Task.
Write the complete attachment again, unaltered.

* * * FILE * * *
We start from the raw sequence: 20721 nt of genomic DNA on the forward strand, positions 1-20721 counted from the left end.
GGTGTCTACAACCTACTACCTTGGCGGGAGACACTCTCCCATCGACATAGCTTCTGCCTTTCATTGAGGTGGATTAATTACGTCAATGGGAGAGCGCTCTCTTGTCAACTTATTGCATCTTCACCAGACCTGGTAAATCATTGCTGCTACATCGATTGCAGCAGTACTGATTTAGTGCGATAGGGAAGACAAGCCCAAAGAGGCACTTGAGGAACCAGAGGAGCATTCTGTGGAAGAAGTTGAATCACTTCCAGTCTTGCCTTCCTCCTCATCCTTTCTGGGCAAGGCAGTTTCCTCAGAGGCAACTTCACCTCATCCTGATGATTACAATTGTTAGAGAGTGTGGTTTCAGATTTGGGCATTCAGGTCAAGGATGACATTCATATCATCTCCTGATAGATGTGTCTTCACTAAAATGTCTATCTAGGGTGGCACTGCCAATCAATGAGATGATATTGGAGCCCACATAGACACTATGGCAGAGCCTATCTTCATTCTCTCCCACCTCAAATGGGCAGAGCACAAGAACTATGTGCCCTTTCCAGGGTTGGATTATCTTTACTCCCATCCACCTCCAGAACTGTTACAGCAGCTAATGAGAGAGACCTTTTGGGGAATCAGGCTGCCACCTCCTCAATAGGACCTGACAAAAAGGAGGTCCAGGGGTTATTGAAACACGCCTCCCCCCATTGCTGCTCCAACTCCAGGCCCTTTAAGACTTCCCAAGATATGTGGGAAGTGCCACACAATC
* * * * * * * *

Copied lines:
We start from the raw sequence: 20721 nt of genomic DNA on the forward strand, positions 1-20721 counted from the left end.
GGTGTCTACAACCTACTACCTTGGCGGGAGACACTCTCCCATCGACATAGCTTCTGCCTTTCATTGAGGTGGATTAATTACGTCAATGGGAGAGCGCTCTCTTGTCAACTTATTGCATCTTCACCAGACCTGGTAAATCATTGCTGCTACATCGATTGCAGCAGTACTGATTTAGTGCGATAGGGAAGACAAGCCCAAAGAGGCACTTGAGGAACCAGAGGAGCATTCTGTGGAAGAAGTTGAATCACTTCCAGTCTTGCCTTCCTCCTCATCCTTTCTGGGCAAGGCAGTTTCCTCAGAGGCAACTTCACCTCATCCTGATGATTACAATTGTTAGAGAGTGTGGTTTCAGATTTGGGCATTCAGGTCAAGGATGACATTCATATCATCTCCTGATAGATGTGTCTTCACTAAAATGTCTATCTAGGGTGGCACTGCCAATCAATGAGATGATATTGGAGCCCACATAGACACTATGGCAGAGCCTATCTTCATTCTCTCCCACCTCAAATGGGCAGAGCACAAGAACTATGTGCCCTTTCCAGGGTTGGATTATCTTTACTCCCATCCACCTCCAGAACTGTTACAGCAGCTAATGAGAGAGACCTTTTGGGGAATCAGGCTGCCACCTCCTCAATAGGACCTGACAAAAAGGAGGTCCAGGGGTTATTGAAACACGCCTCCCCCCATTGCTGCTCCAACTCCAGGCCCTTTAAGACTTCCCAAGATATGTGGGAAGTGCCACACAATC